2015 budget

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The Missouri Lottery says it expects to save about $700,000 a year with a vendor contract finalized amid criticism that the agency is funneling too little money to education.

The Lottery Commission on Thursday approved a seven-year contract with Rhode Island-based GTECH Corp. to provide computer gaming systems and related services.

The governor's budget office has been examining why the lottery had record sales in the latest budget year but transferred less money to schools.

As promised, Missouri Gov. Jay Nixon vetoed on Tuesday the wide-ranging school transfer bill passed by lawmakers this year, saying it violates basic principles of public education and does nothing to help students trapped in unaccredited schools.

At the offices of Education Plus in west St. Louis County, the governor listed three main reasons for his action.

missouri capitol
Jacob Fenston / KBIA

Missouri's budget concerns are continuing to mount.

Attorney General Chris Koster's office says the state cannot count on receiving $50 million of tobacco settlement proceeds in time to be used during the 2015 budget year that starts July 1.

Missouri Capitol
j.stephenconn / Flickr

Missouri lawmakers are poised to give final approval to a state budget that could restore Medicaid benefits that were cut a decade ago.

House and Senate budget negotiators have finalized the 12 remaining bills that make up Missouri's state budget for Fiscal Year 2015.

Both sides signed off on increasing funding for K-12 schools by $114.8 million. If Gov. Jay Nixon's rosier revenue projections hold true, school spending would get a $278 million spending hike. Higher education would increase by $43 million, about 5 percent. State Rep. Rick Stream, R-Kirkwood, chairs the House Budget Committee. He said they also put money in next year's budget to help finance a new state mental hospital at Fulton.

state capitol
Ryan Famuliner / KBIA

The state Senate's budget chief says there are no plans to revise Missouri's financial projections despite a recent decline in tax revenues.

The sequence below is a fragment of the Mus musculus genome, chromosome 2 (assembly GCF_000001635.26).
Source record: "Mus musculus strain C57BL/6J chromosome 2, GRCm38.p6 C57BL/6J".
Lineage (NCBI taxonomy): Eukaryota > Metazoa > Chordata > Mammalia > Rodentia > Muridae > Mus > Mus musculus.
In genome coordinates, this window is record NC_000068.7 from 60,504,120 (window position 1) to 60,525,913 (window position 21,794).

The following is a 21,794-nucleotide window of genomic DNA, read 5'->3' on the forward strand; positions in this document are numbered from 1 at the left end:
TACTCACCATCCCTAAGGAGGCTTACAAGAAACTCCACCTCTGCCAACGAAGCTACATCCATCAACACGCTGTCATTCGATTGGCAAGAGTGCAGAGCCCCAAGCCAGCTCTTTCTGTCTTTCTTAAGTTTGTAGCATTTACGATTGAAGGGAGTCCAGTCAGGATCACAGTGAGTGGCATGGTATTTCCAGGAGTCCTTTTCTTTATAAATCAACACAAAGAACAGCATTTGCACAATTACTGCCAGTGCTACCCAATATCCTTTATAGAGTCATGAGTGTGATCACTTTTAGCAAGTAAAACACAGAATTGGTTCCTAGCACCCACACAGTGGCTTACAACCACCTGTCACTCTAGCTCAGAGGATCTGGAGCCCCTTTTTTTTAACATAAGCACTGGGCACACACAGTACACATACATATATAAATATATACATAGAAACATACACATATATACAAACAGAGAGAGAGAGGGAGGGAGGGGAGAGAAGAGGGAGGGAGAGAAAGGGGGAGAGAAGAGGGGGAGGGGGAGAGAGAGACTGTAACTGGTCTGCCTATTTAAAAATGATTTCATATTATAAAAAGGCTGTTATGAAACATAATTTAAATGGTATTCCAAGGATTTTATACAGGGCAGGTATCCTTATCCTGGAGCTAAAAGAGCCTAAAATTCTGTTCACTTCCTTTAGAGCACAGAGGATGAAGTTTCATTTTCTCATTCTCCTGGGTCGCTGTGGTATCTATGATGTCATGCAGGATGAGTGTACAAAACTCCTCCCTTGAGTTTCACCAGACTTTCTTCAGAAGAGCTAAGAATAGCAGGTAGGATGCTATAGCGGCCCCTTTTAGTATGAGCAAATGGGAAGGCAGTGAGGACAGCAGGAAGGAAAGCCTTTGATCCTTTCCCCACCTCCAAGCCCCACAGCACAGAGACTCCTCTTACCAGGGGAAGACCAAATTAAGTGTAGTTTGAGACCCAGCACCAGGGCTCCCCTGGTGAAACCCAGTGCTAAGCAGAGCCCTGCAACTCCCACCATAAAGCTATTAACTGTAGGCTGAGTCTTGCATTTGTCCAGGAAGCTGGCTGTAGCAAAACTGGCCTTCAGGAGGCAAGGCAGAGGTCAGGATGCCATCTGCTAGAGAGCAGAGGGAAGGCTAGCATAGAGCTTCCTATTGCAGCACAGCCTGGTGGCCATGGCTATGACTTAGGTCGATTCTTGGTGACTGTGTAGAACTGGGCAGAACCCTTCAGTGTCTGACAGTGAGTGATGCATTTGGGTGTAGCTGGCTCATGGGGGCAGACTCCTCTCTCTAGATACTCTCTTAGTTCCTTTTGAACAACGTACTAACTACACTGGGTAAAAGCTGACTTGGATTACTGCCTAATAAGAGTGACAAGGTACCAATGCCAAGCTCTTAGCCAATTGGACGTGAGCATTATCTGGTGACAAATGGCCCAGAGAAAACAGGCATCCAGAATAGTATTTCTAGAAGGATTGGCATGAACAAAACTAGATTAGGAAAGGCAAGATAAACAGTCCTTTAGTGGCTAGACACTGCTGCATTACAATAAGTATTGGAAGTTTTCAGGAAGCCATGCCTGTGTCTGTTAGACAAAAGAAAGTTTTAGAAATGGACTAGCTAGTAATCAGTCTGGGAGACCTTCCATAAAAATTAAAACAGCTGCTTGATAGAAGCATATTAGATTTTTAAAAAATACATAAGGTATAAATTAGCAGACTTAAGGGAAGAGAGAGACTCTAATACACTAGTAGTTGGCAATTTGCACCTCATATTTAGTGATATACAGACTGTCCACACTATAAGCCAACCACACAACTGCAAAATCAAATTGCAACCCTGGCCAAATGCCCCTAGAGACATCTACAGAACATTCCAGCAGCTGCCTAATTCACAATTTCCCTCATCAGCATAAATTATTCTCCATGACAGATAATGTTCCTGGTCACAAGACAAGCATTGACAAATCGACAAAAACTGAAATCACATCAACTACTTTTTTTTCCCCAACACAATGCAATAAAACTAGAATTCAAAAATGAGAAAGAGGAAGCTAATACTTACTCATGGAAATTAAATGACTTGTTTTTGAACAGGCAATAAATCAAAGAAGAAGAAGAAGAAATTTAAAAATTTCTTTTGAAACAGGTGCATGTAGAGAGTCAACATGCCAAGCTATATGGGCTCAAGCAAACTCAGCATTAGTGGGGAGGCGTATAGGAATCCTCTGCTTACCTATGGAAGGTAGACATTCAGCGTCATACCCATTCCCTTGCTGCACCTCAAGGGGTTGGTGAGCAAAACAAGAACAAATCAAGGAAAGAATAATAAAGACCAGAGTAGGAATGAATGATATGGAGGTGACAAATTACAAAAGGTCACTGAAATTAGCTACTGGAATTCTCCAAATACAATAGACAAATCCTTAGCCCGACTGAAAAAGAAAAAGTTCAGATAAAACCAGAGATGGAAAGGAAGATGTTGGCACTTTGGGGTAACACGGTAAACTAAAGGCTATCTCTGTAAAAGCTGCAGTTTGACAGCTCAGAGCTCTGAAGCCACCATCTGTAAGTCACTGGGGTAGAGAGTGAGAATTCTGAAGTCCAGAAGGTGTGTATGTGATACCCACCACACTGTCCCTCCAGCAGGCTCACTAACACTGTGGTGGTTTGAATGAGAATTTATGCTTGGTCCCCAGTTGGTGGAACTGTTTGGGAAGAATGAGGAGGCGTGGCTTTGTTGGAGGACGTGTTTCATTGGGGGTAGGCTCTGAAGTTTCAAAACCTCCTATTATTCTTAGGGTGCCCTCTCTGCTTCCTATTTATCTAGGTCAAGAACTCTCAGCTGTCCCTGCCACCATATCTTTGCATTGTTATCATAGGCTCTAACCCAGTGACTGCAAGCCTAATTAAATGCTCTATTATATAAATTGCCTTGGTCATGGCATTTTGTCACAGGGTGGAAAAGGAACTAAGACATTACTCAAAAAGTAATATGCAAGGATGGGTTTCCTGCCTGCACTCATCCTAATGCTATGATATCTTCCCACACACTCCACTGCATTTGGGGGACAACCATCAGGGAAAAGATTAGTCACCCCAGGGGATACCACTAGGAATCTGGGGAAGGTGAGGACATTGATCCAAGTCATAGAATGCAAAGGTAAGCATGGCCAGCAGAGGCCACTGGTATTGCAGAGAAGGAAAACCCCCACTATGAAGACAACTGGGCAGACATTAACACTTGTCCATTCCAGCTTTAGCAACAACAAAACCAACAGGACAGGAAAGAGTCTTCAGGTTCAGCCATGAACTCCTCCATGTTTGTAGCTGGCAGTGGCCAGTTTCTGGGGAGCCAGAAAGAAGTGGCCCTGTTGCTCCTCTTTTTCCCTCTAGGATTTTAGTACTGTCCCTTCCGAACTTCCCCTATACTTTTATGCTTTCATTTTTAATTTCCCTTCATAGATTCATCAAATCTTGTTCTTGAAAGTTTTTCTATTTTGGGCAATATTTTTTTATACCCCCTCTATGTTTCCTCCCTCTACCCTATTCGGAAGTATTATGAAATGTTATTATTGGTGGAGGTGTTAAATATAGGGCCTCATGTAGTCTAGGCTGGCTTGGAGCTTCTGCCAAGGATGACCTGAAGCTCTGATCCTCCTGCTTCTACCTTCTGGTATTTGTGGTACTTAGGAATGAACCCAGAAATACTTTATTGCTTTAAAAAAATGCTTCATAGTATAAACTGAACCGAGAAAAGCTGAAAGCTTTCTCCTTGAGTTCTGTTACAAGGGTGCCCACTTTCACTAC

The Missouri Senate has so far passed five of the 13 bills that make up the state budget for next year.

It'll be a busy week for Missouri lawmakers as they enter the homestretch of the 2014 regular session.

First, the Missouri Senate is scheduled this evening to begin debates on the 13 bills making up the state budget, and they may actually try to pass them all tonight, according to Appropriations chair Kurt Schaefer, R-Columbia.

Senate floor at the Missouri Capitol
File / KBIA

A Missouri Senate committee is preparing to consider the final sticking points to conclude its work on the state's operating budget.

The Missouri House has given first-round approval to next year's state budget -- after spending most of Tuesday on amendments to the FY 2015 budget, including two attempts to expand Medicaid.  Both failed, and both were sponsored by state Rep. Jill Schupp, D-Creve Coeur.

House budget writers have passed Missouri's state budget for Fiscal Year 2015, which begins July 1.

The roughly $28 billion spending plan still includes a funding increase for the state's K-12 schools, which would be around $122 million if projections by House and Senate Republican leaders turn out to be correct.  If Gov. Jay Nixon's rosier revenue picture turns out to be correct, then K-12 spending would increase by $278 million.

fotos GOV/Baq / flickr

 Gov. Jay Nixon is defending his plan to issue $198 million of bonds for a new maximum and intermediate security facility at the Fulton State Hospital.

The governor wants to pay off the bonds through annual legislative appropriations. He is proposing to set aside $14 million this year and an additional $14 million in the 2015 budget for the initial bond payments. Nixon touted the plan Thursday at City Hall in Fulton.

File Photo / KBIA

Missouri lawmakers responsible for the budget have an agreement on a revenue estimate for next year but say Gov. Jay Nixon did not sign off on it. 

Legislative budget leaders and the governor typically reach a revenue estimate that is the foundation for the budget. Agreeing how much money is available lets officials focus on how to spend that money.